Solving atomic chess is probably only feasible if it is a white win, like loser chess is.
To try to solve atomic chess I would probably write/acquire a strong atomic engine first.
Then you build a tree starting from the starting position. If it's white to move you chose only one move, if it is black to move you try all possible moves. The engine evalution will guide you in which white move to chose and which black moves should be investigated deepest.
Basically I would try to build a tree that has leaves with a certain minimum positive evaluation. This way you always have a form of very weak solution of atomic chess, i.e. a tree that tells you how to play with white to get an advantage of at least +x.yz.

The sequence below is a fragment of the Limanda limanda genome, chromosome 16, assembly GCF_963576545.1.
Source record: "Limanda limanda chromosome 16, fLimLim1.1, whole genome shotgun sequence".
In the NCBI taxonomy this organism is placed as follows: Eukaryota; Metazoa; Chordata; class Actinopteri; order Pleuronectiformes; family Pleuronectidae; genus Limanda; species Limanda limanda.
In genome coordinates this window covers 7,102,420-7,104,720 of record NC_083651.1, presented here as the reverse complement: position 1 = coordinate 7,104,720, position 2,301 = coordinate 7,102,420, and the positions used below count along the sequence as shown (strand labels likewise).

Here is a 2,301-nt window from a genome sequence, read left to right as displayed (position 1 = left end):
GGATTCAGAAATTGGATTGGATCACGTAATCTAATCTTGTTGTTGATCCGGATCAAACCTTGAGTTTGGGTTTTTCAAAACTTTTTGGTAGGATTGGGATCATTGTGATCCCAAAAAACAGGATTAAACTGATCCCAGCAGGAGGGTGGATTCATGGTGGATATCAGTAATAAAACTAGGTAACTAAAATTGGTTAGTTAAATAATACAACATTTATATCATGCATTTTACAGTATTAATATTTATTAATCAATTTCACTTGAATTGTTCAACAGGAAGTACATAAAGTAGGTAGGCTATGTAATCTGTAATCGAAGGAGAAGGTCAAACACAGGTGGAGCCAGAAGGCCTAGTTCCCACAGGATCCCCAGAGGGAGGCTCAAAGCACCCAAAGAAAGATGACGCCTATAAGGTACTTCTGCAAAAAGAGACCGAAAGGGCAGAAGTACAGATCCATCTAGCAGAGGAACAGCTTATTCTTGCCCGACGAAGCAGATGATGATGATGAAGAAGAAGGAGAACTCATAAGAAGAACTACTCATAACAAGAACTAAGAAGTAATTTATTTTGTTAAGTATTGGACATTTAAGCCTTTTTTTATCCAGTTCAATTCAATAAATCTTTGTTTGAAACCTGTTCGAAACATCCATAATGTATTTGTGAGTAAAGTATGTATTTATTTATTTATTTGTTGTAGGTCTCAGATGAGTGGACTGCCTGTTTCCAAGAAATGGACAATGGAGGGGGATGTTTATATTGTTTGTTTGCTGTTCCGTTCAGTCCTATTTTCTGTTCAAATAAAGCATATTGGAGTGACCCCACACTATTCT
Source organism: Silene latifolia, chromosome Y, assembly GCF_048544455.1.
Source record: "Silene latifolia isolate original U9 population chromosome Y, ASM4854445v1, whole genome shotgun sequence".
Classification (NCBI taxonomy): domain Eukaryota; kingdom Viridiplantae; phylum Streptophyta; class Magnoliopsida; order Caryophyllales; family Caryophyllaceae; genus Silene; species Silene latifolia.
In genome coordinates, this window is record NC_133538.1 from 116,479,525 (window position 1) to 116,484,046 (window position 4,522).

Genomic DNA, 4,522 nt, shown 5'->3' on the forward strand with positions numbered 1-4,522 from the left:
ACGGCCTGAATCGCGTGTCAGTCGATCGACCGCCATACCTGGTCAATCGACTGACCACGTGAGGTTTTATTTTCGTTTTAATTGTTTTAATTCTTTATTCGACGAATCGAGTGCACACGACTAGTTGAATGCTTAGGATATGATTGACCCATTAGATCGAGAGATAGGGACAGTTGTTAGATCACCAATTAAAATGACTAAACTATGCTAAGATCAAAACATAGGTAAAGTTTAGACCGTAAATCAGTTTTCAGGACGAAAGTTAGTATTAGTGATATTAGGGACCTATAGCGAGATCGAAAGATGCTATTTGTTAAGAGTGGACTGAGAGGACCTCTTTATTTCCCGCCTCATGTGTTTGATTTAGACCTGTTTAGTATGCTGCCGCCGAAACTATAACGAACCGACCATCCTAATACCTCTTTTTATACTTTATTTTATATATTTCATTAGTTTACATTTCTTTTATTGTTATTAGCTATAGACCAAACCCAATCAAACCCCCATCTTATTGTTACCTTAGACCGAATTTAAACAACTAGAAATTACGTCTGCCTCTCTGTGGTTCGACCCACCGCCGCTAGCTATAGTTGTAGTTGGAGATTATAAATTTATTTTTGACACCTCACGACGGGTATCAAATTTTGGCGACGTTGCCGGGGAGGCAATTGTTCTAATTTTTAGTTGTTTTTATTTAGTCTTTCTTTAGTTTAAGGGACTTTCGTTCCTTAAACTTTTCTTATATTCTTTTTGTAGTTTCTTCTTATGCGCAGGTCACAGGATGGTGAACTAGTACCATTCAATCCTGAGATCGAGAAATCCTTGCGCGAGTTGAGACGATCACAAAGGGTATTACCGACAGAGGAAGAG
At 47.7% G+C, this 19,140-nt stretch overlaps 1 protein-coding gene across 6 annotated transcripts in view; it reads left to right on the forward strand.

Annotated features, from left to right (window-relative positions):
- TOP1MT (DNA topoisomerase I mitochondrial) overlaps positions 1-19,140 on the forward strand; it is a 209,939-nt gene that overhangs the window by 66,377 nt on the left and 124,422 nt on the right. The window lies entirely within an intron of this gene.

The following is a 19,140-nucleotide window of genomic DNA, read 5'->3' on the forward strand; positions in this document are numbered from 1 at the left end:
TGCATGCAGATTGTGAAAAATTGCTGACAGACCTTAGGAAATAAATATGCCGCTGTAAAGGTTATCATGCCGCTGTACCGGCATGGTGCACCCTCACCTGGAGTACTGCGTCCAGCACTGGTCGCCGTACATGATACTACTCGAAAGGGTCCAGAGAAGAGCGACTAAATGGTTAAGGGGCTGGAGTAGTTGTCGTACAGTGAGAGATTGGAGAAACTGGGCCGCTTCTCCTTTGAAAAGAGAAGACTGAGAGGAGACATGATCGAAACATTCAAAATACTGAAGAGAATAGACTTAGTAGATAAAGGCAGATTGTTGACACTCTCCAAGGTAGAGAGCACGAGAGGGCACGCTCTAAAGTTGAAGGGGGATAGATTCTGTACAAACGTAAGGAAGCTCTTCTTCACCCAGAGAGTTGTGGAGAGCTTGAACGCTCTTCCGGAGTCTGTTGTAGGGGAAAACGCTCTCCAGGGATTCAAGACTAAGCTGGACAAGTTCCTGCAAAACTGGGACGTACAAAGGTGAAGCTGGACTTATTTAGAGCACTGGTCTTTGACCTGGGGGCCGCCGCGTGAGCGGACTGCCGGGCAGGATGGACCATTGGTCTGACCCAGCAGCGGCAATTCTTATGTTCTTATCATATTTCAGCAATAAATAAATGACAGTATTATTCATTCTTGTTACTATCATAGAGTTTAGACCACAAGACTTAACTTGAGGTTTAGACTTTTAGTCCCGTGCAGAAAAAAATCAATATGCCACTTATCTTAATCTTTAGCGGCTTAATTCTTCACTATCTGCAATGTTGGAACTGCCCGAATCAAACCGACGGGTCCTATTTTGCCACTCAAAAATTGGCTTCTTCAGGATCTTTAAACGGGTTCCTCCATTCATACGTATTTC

You'll try to improve x.yz by analysing those parts of the tree where the leaves have the lowest evaluation. If x.yz gets high enough you can try to work positions out until mate (probably you'll need some tablebases at that point).
If you start this kind of project you probably quickly get an impression, whether getting a significant white advantage is generally easy or difficult, which might be a pointer to whether it is ultimately solvable or not.
This is pretty similar to building a repertoire, so I would probably quick start the tree with an existing atomic chess repertoire.
Of course odds are that your tree will never converge towards a strong solution, but in that case at least you've created a really nice atomic repertoire.